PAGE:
The mid-sized sedan market is loaded with good choices. Head up the price scale as Acura has with the TLX, and a car will need a compelling reason for buyers to trade up.
The TLX has one in the form of the test car’s SH-AWD handling package: it gives the TLX an uncommonly competent feeling.
The TLX is new for 2015, and the prices are middle-high in its market, starting at $32K for a 2.4-liter 4-cylinder with 206 horsepower; jump to just over $36K, and you’ll get the 3.5-liter V6 with 290 horses. The SH-AWD (Super Handling All-Wheel Drive) with Technology Package checks in at mid-$42K, and the tested Advance Package was $45,620.
So the SH-AWD ends up adding $2,200 to the bottom line and about 150 pounds to the curb weight (3,774 pounds claimed for the test car).
Interestingly, the SH-AWD’s steering ratio is the slowest of the TLX bunch at 16.0 (others are 14.6-15.0), and unfortunately its turning circle is the widest at 39.5 feet.
City fuel mileage of 21 mpg is about what you’d expect from a high-revving V6, and the SH-AWD slices off three mpg from the TLX V6’s 34 mpg rating. Premium fuel only, please.
TLX styling is fresh for 2015 and adopts a rakish stance.
Maybe you’ve become accustomed to the (bucktooth? guillotine?) grille, and maybe not.
TLX joins other Acuras in adopting another Acura signature, the “Jewel Eye” sideways-stacked headlights. More striking than beautiful, they’re standard on all trims.
Looks aside, the tested TLX SH-AWD was a solid performer. Acceleration was smooth and swift with the V6 and nine-speed automatic; part-throttle speed-ups can sometimes catch a many-geared tranny snoozing, but the TLX’s typically fell right into place.
Handling with the SH-AWD was sparkling. The TLX was slick and sure, with tight steering response and a feeling of unobstructed turn-in as you bent into corners. The SH-AWD goes the standard P-AWS (Precision All-Wheel Steer) by spreading torque to the rear wheels to minimize understeer.
In comparing notes with another journalist, I found we both could point a moment where the SH-AWD stepped in to correct what it saw as dodgy behavior; in my case, it happened downhill in a bumpy and off-camber turn. I got about halfway through, pretty much at the point where I’m accustomed to other front-drivers starting to slide, and the TLX pushed out its back wheels just enough for the front to tuck in.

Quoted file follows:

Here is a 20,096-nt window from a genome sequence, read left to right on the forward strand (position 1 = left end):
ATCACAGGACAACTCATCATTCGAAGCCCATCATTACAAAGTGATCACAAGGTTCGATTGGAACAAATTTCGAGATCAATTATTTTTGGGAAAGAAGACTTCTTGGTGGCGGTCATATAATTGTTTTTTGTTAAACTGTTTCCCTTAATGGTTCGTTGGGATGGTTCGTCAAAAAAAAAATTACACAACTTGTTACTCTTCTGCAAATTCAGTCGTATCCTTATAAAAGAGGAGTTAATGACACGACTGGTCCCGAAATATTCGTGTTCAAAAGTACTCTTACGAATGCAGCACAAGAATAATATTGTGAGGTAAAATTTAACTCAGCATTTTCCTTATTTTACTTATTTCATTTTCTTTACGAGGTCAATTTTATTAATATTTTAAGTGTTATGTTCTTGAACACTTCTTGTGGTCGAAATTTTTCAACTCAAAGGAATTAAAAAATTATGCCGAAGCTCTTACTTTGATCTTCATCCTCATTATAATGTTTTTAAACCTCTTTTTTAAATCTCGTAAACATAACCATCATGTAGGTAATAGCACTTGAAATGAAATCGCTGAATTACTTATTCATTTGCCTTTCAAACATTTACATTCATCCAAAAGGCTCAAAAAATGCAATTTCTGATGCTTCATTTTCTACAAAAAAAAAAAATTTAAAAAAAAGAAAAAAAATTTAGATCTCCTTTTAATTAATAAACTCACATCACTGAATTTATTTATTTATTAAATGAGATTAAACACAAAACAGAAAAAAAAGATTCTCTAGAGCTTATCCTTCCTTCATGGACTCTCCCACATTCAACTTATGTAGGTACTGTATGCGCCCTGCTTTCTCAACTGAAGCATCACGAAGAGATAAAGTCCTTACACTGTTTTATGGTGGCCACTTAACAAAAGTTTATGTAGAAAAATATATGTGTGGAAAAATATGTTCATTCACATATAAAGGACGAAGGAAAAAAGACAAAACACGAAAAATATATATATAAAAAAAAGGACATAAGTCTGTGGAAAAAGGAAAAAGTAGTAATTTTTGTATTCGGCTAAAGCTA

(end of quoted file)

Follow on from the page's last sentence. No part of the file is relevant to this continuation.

With the bumpy terrain, the body did a weird wiggle as the SH-AWD was adding its two cents, but it was more “wow” than “whoa”. There’s still plenty of room for enthusiasts to enjoy themselves, and it can occur to you that every teenager’s ride should have the SH-AWD’s safety capabilities.
Inside, the TLX is typical Acura, with plenty of comfort and tech.
The electronic transmission selector required some adaptation, and there was a hint of lag as the gears got the message. That along with the wide turning circle shaved off a bit of sharpness from the TLX’s in-town agility.
Front seats are nicely firm and supportive, though we beg Acura to please make the power lumbar support adjustable up-and-down as well as in-and-out. It was too low for me and thus poked into my femur.
Quality befit the mid-$40K price. Acura never tires of designing seats that look like the throne of some evil cartoon character.
Things in back are a little tighter than other mid-sized sedans, with less than 35 inches of legroom (most are in the 35-37-inch range). But you’re not buying a TLX to get the roomiest car, and some concessions are made to get to its level of performance.
Still, the TLX is pleasantly tall and broad, which is clear when you park it next to an earlier TL generation, birthed when parent company Honda was still embracing a leaner look…
…and a lower hoodline.
There’s some neat added utility in the trunk…
…where a wagon-like rear bin can swallow up some gear or stand up a couple of grocery bags.
The TLX SH-AWD is unique it because clears the way for you to explore the limits, but it is also there at the ragged edge to keep things on track. As driving becomes more electronically enforced, it is nice to drive a car that wasn’t programmed to simply shut everything down when the going gets rough; SH-AWD is more of a skilled assistant, the one who knows you as a hard driver and supports your mission.
Sales have been flat for Acura sedans at a time when other near-luxury sedans are surging, and fortunately the TLX has the goods to make it a beacon for the drivers among those buyers. We’ll see if Acura can make the case for the uncommon experience the TLX SH-AWD provides.
2015 Acura TLX SH-AWD with Advance
Base Price: $45,620 (including delivery)
Price as Tested: $45,620
– no optional equipment on test car –
Strong and smooth V6 + nine-speed auto combo
Limited lumbar adjustment
Smallish rear legroom
Glittery styling flourishes